TUBE AMP CORNER
What is Bias & Why is Bias important?
David Brand alias The G-man
Copyright 2001 - Cosmic Debris Musicians Magazine
One of my pet peeves (not that You care) is a person who is armed with only enough information to be
dangerous and annoying. This is probably because I quite often feel that way about myself.
With that in mind the subject of today's little story is Bias and the tube amplifier.
What is Bias?
1. A negative voltage applied to the grid of a tube in order to control electron flow.
2. The amount of current a tube draws at idle.
3. A signal on a scope which shows a crossover notch reflecting distortion.
4. A quick way for the amp guy to make $40.
All of these answers are partly true. If any of this makes sense to you other than #4 go to part B
of this test
Why is Bias important?
1. If there is too much electron flow the tube will become saturated.
2. If incorrectly adjusted the amp will run too hot or too cold, resulting in poor performance or
premature failure of the tubes or even the amp.
3. Tubes are rated for to operate at optimum conditions by horrendous math calculations that You or I
don't want to know about.
4. The amp guy needs the $40.
Seriously now, back in the days when tubes were being developed the engineers would do all kinds of
tests and math and graphs to determine the best operating conditions for a particular tube.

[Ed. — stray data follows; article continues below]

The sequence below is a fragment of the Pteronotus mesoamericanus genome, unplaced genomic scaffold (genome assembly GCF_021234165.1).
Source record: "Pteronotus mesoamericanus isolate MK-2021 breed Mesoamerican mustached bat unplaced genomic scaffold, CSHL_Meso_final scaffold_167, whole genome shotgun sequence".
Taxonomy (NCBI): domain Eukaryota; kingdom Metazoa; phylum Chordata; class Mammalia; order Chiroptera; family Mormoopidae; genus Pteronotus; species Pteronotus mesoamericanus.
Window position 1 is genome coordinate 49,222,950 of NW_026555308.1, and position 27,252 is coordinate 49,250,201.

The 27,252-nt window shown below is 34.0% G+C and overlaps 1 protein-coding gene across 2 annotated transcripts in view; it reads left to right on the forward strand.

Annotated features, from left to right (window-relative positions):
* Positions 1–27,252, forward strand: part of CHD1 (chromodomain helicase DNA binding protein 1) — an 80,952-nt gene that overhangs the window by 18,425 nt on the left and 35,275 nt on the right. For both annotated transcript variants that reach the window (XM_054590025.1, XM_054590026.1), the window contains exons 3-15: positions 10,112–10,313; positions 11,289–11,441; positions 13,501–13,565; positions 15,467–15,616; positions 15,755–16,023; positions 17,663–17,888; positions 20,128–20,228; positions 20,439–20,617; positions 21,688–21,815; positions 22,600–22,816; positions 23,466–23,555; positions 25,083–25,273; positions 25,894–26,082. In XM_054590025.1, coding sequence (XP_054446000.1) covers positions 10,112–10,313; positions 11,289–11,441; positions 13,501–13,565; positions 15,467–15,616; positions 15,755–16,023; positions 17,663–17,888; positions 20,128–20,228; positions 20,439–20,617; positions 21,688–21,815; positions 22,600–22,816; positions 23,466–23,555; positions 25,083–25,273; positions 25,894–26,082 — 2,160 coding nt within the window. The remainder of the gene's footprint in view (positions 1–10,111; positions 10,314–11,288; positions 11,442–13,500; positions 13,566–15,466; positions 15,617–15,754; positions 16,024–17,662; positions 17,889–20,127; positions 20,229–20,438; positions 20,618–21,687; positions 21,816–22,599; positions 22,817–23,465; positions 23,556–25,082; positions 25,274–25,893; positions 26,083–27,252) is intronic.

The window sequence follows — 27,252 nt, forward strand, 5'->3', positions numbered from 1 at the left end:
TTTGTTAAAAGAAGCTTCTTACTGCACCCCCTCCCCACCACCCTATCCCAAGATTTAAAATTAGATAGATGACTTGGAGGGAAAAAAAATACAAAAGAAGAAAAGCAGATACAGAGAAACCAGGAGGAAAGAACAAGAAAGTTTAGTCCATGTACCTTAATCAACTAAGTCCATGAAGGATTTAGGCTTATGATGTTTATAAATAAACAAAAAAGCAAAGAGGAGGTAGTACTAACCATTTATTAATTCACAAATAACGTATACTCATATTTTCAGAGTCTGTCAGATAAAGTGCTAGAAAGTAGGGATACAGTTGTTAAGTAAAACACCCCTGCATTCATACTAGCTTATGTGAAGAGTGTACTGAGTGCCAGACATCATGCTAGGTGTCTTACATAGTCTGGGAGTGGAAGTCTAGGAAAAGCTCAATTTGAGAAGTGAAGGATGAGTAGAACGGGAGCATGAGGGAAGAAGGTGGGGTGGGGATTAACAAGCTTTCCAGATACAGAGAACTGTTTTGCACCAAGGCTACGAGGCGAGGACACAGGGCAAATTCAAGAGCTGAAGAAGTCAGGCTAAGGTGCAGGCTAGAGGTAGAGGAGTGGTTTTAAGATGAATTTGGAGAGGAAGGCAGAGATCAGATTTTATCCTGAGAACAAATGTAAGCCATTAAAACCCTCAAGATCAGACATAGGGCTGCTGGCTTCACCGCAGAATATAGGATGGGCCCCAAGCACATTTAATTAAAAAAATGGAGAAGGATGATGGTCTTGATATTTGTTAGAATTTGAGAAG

This info is printed in tube manuals and includes maximum plate voltage, suggested grid voltages and
maximum plate dissipation. Using these figures amp designers arrive at what voltages to use in their
Some amp manufactures have adjustable bias while some amp makers don't. I read an article by
one engineer I think from Mesa Boogie who stated that they don't want any one to tinker (i.e. mess
with) with their amps so the bias is fixed. The theory is if you use the same grade of tube it will
draw the same amount of current so that no adjustment is necessary. Several tube companies provide
tubes that are matched (draw relatively the same amount of current) Groove tubes are matched for
current draw as well as for when the tube hits 10% distortion in order to create a more musical tube.
You can hear the difference.
Finally, it's great to see Ryan McMahon on the cover of this here mag. way to go Ryan.
Remember folks you heard about him here first.
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Website by: Guy Langlois - Webmeister/Publisher Cosmic Debris, 610 Lambert Ave, Nanaimo, BC, V9R 3N8